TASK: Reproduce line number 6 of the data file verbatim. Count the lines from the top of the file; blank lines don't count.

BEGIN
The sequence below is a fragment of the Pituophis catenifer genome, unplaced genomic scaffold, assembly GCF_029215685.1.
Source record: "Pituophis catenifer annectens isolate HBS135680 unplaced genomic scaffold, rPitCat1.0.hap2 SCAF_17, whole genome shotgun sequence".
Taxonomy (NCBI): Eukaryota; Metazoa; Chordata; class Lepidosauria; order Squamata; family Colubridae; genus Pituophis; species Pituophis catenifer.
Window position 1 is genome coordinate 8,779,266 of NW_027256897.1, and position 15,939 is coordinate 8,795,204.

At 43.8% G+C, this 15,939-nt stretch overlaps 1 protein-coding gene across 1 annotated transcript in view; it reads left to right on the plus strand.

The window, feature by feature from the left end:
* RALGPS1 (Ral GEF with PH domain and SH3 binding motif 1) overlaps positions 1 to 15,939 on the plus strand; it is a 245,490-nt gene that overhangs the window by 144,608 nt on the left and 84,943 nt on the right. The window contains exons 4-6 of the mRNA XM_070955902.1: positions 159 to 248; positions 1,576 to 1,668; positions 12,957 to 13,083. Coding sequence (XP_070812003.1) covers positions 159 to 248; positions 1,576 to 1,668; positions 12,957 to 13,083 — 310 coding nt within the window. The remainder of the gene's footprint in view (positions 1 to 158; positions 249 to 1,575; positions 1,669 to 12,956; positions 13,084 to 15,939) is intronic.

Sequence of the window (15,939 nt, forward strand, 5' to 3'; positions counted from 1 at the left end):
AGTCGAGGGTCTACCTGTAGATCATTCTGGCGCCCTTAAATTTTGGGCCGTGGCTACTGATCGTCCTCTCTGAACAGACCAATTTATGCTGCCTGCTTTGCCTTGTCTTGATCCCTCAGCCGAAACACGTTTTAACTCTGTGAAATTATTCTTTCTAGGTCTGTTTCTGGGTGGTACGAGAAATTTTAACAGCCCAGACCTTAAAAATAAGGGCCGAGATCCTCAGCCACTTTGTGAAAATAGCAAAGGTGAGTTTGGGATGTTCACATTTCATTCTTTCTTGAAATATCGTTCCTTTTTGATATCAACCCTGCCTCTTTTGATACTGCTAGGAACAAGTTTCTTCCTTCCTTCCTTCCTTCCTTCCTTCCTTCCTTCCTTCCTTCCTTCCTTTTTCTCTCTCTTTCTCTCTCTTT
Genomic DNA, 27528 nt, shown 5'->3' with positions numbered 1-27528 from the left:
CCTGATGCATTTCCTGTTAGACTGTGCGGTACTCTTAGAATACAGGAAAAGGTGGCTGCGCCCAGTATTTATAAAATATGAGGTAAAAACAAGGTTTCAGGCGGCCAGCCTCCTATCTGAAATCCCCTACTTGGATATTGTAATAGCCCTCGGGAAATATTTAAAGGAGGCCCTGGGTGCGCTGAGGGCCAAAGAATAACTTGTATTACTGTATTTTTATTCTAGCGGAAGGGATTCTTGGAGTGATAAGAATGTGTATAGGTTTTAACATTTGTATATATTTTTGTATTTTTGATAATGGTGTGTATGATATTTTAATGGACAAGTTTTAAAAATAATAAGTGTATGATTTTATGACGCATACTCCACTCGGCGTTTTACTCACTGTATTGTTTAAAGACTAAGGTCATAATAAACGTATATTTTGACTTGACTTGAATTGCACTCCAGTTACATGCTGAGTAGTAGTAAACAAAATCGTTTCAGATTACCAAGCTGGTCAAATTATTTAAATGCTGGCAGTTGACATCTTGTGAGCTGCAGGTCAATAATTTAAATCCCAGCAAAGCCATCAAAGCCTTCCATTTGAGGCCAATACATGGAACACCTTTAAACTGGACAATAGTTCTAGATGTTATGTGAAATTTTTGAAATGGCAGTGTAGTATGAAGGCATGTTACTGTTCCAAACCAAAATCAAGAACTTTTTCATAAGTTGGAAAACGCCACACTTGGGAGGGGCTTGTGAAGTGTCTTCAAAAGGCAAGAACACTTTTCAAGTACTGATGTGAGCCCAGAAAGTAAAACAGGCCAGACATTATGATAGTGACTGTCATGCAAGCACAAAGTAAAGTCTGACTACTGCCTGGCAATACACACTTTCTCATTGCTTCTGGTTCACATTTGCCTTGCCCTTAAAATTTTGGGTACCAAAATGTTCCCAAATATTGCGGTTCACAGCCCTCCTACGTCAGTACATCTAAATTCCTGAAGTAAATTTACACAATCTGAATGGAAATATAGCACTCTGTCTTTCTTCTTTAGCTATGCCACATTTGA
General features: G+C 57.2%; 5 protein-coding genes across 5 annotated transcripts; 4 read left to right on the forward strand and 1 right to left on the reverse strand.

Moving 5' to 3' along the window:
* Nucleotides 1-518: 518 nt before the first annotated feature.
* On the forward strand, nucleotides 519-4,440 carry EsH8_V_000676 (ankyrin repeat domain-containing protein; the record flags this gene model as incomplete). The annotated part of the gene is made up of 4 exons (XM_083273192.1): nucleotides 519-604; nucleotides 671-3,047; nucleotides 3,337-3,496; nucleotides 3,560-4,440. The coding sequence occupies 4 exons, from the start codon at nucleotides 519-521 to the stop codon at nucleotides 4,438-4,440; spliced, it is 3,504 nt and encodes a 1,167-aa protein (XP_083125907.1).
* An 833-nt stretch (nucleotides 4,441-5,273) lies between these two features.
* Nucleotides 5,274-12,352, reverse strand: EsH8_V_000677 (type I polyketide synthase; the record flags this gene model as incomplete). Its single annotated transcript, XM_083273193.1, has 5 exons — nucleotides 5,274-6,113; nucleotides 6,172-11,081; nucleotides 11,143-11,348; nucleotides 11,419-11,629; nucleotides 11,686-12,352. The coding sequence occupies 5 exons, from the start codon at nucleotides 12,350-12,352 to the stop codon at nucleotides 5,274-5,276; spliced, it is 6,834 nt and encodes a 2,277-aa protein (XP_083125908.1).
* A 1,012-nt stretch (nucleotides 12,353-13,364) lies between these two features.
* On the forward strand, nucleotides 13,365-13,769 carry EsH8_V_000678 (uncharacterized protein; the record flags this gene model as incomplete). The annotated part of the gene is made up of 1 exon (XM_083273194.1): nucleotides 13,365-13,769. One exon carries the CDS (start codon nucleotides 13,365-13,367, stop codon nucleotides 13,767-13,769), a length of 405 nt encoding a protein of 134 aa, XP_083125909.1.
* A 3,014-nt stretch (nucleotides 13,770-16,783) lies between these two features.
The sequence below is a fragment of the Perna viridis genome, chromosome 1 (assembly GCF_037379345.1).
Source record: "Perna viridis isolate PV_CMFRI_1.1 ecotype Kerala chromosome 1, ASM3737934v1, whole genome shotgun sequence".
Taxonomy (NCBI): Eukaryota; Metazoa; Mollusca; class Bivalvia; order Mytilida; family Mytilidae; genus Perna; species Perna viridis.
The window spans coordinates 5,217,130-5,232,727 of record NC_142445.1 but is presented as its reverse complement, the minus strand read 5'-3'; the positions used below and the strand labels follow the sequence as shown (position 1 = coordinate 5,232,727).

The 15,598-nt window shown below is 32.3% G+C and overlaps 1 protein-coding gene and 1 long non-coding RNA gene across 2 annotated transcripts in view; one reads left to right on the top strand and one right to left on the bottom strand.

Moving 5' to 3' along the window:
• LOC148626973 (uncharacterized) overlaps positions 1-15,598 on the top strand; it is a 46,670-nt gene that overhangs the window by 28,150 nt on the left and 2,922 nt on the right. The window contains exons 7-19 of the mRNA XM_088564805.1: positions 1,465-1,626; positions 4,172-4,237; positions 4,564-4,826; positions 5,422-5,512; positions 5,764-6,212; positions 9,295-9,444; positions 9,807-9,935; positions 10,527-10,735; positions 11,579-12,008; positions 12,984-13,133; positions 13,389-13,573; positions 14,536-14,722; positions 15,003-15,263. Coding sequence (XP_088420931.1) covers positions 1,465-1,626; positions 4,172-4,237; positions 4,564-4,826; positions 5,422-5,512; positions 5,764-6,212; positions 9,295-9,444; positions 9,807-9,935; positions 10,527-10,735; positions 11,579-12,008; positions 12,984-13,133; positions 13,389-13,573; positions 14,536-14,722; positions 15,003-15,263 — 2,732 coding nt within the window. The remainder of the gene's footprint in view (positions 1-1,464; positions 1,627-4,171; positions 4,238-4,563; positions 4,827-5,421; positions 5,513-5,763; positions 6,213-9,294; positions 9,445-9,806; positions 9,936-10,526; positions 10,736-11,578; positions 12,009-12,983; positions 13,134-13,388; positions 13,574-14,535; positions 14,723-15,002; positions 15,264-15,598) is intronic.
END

The window, feature by feature from the left end: